The Fall shop the tapes of their record around and sign to Permanent in the UK and get their first American record deal for quite some time when they sign to Matador. The Infotainment Scan is released in April and hits the Top Ten in the UK album charts. With an array of influences and retro satires from disco (a true cover of Sister Sledge's "Lost in Music") to glam (the pastiche "Glam Racket") to metallic reggae (their rendition of Lee Perry's "Why Are People Grudgeful?"), it's easily one of the most musically and lyrically adventurous albums in their catalogue (sample lyric: "And if I ever end up like U2/slit my throat with a garden vegetable"). The following year the Fall release their second and final record on Matador. Like its predecessor, Middle Class Revolt is a strong record that boasts the amorphous sound of the Fall; it receives positive reviews in the U.S. and does well in the college charts but fails to make much of a sales impact. The band part ways with Matador after Mark discovers a label executive was sending emails discussing Mark's "personal habits." Smith tells The Wire: "He told me I didn't understand, that we were from the bleak industrial wastes of North England, or something, and that we didn't understand the internet. I told him: Fall fans invented the internet. They were on there in 1982." In the midst of their U.S. tour, Brix suddenly rejoins the band. Smith tells Vox: "She said she'd been rehearsing with Hole and was really pissed off with it. At the time, I was looking for a guitarist and arranger. I wanted either a really young kid or an old producer — someone to put some bite back into the Fall, to kick them all up the arse. I'd rather take a chance with someone I know than some smart-arsed kid who wants to be in Oasis." The band record Cerebral Caustic with Brix, again using her talents to their advantage, however, this time the mix of Infotainment's techno-glam rock with their forward-moving M.O. provides their most disappointing record up to this point. Unfortunately for Smith and Fall fans, this album marks the last time guitarist Scanlon records with the band. Though not an important figurehead like Smith, Scanlon will go down as the band's finest "musician" and one of the key forces behind the band's best work. Departing members: Dave Bush, Craig Scanlon (25).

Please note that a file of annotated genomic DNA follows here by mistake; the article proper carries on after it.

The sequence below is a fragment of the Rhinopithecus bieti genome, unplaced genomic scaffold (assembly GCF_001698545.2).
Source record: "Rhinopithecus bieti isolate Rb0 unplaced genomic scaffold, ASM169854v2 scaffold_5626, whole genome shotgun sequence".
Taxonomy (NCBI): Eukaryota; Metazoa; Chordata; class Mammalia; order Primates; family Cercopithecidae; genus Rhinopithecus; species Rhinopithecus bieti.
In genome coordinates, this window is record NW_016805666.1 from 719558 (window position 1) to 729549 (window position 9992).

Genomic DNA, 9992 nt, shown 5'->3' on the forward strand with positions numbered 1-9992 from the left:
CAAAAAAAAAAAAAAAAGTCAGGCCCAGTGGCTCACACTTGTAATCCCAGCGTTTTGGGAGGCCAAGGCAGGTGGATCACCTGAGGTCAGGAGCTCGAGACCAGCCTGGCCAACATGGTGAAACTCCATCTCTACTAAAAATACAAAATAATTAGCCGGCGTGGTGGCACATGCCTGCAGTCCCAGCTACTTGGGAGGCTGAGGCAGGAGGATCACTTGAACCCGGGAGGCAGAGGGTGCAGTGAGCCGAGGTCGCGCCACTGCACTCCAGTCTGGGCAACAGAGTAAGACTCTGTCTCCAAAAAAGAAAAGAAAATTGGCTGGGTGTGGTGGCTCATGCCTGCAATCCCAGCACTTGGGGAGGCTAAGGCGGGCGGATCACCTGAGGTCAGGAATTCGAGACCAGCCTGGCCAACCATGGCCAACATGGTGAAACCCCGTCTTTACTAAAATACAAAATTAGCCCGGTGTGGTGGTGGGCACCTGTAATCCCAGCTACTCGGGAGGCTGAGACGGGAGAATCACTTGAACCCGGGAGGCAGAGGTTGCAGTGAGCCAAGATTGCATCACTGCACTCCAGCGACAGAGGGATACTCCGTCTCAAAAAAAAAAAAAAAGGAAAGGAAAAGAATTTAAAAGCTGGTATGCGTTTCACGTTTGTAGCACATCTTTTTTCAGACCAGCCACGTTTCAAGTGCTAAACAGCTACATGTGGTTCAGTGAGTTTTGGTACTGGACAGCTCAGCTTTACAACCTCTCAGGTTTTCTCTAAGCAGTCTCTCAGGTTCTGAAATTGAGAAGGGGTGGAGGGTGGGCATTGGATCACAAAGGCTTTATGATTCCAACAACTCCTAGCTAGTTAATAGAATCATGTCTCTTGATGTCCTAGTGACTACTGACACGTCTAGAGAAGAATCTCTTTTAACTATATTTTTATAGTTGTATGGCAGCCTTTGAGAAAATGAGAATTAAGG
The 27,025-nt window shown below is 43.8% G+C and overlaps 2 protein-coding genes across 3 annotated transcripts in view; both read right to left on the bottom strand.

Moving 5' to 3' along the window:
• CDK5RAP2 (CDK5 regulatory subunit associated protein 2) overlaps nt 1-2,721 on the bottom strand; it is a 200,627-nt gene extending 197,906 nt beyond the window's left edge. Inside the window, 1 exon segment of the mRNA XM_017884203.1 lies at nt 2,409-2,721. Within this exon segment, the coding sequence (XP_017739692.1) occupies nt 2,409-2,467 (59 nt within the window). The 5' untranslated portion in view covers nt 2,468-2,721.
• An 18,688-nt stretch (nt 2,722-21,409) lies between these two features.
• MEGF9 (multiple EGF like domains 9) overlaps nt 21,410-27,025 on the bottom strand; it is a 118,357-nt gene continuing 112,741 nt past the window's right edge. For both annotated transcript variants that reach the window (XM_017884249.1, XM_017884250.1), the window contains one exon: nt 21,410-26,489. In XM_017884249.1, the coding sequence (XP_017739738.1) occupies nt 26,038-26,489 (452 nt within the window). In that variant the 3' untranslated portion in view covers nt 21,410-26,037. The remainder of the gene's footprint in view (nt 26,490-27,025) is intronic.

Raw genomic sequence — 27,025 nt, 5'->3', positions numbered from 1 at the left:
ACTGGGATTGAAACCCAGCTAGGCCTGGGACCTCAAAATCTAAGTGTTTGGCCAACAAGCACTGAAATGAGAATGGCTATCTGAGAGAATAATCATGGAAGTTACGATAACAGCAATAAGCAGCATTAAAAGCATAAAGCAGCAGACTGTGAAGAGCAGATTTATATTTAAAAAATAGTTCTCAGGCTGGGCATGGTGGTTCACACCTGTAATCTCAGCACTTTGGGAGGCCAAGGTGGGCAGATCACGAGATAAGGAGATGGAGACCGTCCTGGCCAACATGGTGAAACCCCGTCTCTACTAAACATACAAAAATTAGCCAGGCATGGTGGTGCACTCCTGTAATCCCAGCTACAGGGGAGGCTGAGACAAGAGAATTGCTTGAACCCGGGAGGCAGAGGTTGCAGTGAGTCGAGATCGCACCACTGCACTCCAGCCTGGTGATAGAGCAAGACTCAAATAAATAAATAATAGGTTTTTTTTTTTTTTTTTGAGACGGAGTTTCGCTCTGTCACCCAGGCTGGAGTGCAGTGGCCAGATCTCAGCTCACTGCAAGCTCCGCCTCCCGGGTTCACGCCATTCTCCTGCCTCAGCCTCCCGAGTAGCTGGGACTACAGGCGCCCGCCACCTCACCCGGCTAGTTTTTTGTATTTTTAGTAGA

1996